Knowing When To Quit

(Cross-posted on the WriteClub blog)

This post is not about quitting writing. No, even in my darkest moment I don’t seriously consider that. It’s about knowing when to give up an idea that’s just not working.

I have been struggling with the urban fantasy WIP for months – nay, it’s years now. Having started from the beginning four times, and never getting more than 10,00 words in, I knew in my heart there was a serious problem. So I sent it out to a few beta readers to get some other opinions. And all the beta readers, independently and unanimously, have told me that the plot, for a variety of reasons, just isn’t working.

There are some parts that can be salvaged. Some good ideas have come out of my world-building, including a sub-plot involving Loki the Nordic trickster god that seems to have some mileage. But the main plot has to be scrapped, as everyone who’s read the WIP thinks it’s either too weak, too flawed or just plain not working. And I think I need to get a better handle on my main character, too.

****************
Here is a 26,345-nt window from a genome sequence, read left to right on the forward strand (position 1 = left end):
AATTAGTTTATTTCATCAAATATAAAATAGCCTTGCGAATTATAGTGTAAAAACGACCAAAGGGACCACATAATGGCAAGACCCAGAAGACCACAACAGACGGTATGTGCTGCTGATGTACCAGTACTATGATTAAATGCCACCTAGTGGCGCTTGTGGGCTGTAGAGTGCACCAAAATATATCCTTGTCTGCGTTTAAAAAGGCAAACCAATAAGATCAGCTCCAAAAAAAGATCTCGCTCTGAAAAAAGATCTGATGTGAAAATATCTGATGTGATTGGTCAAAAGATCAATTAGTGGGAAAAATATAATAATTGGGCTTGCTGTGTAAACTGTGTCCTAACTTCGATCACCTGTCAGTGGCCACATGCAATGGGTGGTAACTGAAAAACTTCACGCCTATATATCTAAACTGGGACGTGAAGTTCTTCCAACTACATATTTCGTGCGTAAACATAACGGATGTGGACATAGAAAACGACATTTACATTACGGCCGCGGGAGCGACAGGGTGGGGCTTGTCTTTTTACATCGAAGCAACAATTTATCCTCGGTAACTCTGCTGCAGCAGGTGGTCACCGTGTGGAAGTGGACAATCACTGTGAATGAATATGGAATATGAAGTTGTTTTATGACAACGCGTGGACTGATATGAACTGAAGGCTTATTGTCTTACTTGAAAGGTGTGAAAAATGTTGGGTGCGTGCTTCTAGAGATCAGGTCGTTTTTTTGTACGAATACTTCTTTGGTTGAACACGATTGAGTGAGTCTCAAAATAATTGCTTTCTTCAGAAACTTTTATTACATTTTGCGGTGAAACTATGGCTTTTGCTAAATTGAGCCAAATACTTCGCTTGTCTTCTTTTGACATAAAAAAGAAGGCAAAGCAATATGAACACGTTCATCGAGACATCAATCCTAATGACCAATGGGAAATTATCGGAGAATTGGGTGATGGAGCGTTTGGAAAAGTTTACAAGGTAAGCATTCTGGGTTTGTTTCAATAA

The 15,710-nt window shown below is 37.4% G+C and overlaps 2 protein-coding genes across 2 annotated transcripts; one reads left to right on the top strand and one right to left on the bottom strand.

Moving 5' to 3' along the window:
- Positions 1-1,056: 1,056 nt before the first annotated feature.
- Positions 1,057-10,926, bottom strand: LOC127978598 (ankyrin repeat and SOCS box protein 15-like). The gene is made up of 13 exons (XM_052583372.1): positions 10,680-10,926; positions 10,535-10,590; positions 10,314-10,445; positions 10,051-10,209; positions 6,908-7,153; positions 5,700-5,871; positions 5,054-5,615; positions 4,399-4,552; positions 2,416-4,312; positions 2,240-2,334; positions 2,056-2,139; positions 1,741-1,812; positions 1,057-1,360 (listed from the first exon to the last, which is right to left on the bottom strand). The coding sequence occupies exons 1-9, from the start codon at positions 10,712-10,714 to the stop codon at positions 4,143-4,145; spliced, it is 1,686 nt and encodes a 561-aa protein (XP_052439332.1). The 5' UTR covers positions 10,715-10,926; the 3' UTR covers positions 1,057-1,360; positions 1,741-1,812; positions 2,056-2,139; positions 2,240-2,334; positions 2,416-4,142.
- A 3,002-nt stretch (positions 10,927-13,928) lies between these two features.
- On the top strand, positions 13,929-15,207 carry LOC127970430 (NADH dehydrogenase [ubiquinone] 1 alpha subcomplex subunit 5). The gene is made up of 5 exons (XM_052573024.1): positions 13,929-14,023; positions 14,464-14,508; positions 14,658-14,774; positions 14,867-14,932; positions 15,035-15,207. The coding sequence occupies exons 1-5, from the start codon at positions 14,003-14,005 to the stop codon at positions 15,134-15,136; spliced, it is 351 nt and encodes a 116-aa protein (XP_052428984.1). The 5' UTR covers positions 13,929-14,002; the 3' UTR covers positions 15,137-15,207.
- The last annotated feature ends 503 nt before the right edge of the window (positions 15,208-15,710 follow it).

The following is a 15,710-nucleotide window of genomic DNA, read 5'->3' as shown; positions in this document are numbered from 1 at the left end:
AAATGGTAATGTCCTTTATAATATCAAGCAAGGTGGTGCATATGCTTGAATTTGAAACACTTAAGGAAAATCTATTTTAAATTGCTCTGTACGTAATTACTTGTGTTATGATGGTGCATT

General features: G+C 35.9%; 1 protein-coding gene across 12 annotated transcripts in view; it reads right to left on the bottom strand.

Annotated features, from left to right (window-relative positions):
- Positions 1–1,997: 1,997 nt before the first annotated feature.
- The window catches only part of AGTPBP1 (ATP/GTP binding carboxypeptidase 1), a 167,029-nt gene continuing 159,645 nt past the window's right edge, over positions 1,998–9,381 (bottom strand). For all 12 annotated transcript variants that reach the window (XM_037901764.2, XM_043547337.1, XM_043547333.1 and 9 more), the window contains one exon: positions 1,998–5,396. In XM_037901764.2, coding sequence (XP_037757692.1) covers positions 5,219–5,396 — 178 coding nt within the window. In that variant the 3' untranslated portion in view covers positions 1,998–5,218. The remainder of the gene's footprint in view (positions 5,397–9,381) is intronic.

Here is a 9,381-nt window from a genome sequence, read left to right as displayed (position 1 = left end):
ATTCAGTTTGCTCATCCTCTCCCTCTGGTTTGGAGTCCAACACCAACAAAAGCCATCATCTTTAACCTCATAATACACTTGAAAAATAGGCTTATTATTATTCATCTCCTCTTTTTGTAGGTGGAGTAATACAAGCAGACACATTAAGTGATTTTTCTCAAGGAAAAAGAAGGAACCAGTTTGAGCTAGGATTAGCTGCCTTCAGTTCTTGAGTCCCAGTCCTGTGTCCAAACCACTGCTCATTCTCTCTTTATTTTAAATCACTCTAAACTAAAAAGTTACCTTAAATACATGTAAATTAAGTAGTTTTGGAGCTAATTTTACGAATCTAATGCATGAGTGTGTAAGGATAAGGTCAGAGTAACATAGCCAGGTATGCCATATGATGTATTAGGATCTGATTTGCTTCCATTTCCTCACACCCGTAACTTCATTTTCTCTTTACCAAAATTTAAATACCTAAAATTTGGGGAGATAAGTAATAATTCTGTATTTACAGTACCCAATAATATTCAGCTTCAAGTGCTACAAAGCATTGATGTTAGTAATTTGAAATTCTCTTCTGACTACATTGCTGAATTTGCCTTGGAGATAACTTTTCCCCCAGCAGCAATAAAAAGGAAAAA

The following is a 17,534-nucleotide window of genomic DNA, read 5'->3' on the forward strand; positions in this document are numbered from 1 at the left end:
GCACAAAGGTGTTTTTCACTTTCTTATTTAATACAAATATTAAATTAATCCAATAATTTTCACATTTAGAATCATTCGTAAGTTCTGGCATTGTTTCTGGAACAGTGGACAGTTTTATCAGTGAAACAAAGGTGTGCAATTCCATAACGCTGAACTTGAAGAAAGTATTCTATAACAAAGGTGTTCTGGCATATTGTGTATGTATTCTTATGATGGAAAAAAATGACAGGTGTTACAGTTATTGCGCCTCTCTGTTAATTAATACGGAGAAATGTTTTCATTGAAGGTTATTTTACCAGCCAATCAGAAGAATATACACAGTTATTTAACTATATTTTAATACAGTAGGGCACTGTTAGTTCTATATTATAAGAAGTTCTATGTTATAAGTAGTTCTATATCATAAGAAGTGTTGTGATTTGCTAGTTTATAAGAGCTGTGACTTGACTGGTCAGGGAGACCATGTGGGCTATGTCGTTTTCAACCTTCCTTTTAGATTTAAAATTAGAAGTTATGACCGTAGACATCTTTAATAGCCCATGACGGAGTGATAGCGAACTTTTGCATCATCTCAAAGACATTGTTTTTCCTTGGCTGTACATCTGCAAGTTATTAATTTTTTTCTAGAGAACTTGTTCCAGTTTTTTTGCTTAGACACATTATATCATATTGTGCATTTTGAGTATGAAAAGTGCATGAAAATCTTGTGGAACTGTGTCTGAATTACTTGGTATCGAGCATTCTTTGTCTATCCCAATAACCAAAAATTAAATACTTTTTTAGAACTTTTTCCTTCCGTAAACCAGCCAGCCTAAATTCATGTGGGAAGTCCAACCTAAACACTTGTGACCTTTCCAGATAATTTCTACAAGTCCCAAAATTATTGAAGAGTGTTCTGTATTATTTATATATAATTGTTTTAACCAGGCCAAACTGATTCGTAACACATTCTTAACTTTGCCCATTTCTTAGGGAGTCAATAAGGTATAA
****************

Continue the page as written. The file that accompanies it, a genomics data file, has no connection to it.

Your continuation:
In some ways this is a bit depressing, but to be honest it’s nothing I didn’t already know, deep down. The problem is I now have a couple of characters and a sub-plot, but not enough to fill a full-length novel and no idea what the main plot’s going to be. So I have decided to abandon this WIP for the time being. Maybe if I let the idea stew in my head for a while, it’ll cook up something tasty in time.

Sometimes you get too close to a manuscript to be able to see its flaws. That’s when its useful to get other opinions. And painful as it might be, there are times you have to let go of the idea you’ve been dogging so hard you can no longer see that it’s falling apart. And I think that’s where I am at the moment.

So I’m letting go of my supernatural private eye for now. Some time ago she stopped talking to me, and I failed to listen. I’m rather hoping that some day soon she’ll appear again, saying, “this is my story, and this is how to tell it”. At that point I’ll go back to the computer and write it down.

In the meantime, I’m going to carry on chronicling my amateur sleuth’s adventures. She’s been talking to me quite a lot of late. It’s time to listen.

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